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Backup Job Scheduling & Storage Capacity Sizing


Userlevel 2

Dear All, we have following data protection requirement, so looking forward for your guidance for creating a Backup & retention policy. 

  • File Server - at present we have 5TB files & folders currently backing up using Veeam.
    • The requirement is that we need a 36 months of retention period of data and the backup job should run every 1 hour.
    • The objective is to restore any file or folder with in the period of 3 years.
  • VM Backup with at least 2 restore points with daily incremental and weekly full. 

Thank you in advance

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Best answer by MicoolPaul 25 January 2021, 21:25

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8 comments

Userlevel 7
Badge +8

Hey, so your retention for the VM will depend on which type of backup chain you use, reverse or forward incremental. Any solution can give you the “at least” 2 restore points, there are a few considerations around storage performance but I won’t dilute my reply here going on a tangent. For your reading here’s a link to backup methods. It’s for vSphere but it’ll work the same for Hyper-V as it’s nothing to do with the hypervisor.

 

I would recommend using a modern file system such as ReFS or XFS to make use of Veeam’s Fast Clone technology if you decide to use synthetic fulls (create a new chain weekly as a full independent backup but using your existing backups as a source to fetch existing data from) or active fulls (create a new chain based on reading all data from your production again). ReFS is for Windows and XFS is Linux, further reading on Fast Clone here and the requirements for each system.

 

As for your file server that’ll depend on whether the file server is an actual server or a NAS (assuming a server) and whether it’s a VM or not (as you’ve mentioned it independently I’m assuming not). If it’s physical you’ll need to use Veeam Agent, if it’s in the cloud you should use the relevant Veeam for <public cloud here> product, if it’s a VM or NAS then use Veeam Backup & Replication (you could also manage the Veeam Agent job from this product anyway for single pane of glass management). Providing your production and backup infrastructure are both fast enough this is easily achievable.

 

Final consideration I’d like to mention is that you should look to achieve the 3-2-1-1-0 best practice rule in your backups, I won’t reiterate it all here as here’s an awesome blog post by a Veeam employee. Crucially though if you need to retain data for 36 months, then it’s likely you’ll be in a lot of trouble if this falls short. Which is why it’s important to consider the multiple copies of data, off site requirements and ransomware resistance. Do give the article a read, it’ll give you a lot more considerations to make sure you address any assumptions that are being made about your data protection scope that may or may not be true.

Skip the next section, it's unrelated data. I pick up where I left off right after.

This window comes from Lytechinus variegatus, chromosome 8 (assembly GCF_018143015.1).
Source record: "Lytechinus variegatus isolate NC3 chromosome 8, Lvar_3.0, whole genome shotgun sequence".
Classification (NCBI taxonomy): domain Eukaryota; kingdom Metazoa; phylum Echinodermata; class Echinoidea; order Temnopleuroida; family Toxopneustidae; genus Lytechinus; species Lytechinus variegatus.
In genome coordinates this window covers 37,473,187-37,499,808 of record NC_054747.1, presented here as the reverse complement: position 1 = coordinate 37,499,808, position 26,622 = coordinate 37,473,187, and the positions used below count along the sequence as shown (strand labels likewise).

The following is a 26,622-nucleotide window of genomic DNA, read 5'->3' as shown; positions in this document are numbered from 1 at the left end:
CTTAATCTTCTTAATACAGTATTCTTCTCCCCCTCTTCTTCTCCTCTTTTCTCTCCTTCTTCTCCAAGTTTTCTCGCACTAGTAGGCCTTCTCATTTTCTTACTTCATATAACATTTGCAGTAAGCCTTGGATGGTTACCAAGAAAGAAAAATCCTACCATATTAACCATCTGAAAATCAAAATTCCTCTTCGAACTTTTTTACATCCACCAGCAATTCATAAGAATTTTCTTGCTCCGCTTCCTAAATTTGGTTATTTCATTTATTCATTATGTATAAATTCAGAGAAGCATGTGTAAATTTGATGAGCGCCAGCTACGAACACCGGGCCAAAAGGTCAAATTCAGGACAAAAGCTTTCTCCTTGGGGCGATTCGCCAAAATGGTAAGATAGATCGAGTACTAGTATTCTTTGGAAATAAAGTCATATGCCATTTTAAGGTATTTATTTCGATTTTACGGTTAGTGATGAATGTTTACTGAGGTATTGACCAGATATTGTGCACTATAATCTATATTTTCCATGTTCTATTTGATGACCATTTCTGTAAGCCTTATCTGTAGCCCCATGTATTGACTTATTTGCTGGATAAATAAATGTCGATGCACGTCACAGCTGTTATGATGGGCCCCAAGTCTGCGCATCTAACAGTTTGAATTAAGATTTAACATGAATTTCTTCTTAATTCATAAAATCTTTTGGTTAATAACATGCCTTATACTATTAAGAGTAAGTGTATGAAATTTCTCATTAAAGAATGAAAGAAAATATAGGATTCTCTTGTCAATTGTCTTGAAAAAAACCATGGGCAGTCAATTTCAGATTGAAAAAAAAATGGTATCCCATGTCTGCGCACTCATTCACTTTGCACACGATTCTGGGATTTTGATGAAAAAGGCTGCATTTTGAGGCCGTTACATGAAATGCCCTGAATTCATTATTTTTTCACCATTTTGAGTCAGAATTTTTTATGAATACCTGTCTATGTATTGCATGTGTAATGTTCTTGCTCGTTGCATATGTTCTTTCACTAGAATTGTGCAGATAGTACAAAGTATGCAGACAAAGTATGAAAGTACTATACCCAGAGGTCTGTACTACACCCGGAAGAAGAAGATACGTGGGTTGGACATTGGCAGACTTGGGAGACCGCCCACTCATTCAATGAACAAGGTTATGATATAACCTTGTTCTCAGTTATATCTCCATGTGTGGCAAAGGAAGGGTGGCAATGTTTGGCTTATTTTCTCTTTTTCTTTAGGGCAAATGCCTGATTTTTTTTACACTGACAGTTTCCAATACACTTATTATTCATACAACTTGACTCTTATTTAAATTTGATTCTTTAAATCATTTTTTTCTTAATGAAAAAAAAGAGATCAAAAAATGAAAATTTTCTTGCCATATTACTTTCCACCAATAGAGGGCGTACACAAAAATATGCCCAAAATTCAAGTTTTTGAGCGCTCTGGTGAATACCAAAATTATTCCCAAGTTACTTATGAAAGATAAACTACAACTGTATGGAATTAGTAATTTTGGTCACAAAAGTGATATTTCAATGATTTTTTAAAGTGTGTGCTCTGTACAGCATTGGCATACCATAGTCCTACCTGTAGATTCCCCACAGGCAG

Good luck!

Userlevel 7
Badge +6

Final consideration I’d like to mention is that you should look to achieve the 3-2-1-1-0 best practice rule in your backups, I won’t reiterate it all here as here’s an awesome blog post by a Veeam employee. Crucially though if you need to retain data for 36 months, then it’s likely you’ll be in a lot of trouble if this falls short. Which is why it’s important to consider the multiple copies of data, off site requirements and ransomware resistance. Do give the article a read, it’ll give you a lot more considerations to make sure you address any assumptions that are being made about your data protection scope that may or may not be true.

Great post @MicoolPaul

Especially the quoted part is most important and also came to my mind. You need to ensure that you create secondary backup copies which are offsite, offline, secure or whatever in order to achieve your long term retention goals. So 3-2-1 or 3-2-1-1-0 is what you should look at.

Userlevel 2

@MicoolPaul and @regnor I would like to thanks your response, I have gone thru the article and will be considering it into our design now. One of my main concerns is how many jobs we need to create to achieve 36 months of retention with a backup job (increment) running every 1 hour per day. The File server is a Physical WIndows NAS Appliance. we are backing it using an agent.

 

Userlevel 7
Badge +8

@MicoolPaul and @regnor I would like to thanks your response, I have gone thru the article and will be considering it into our design now. One of my main concerns is how many jobs we need to create to achieve 36 months of retention with a backup job (increment) running every 1 hour per day. The File server is a Physical WIndows NAS Appliance. we are backing it using an agent.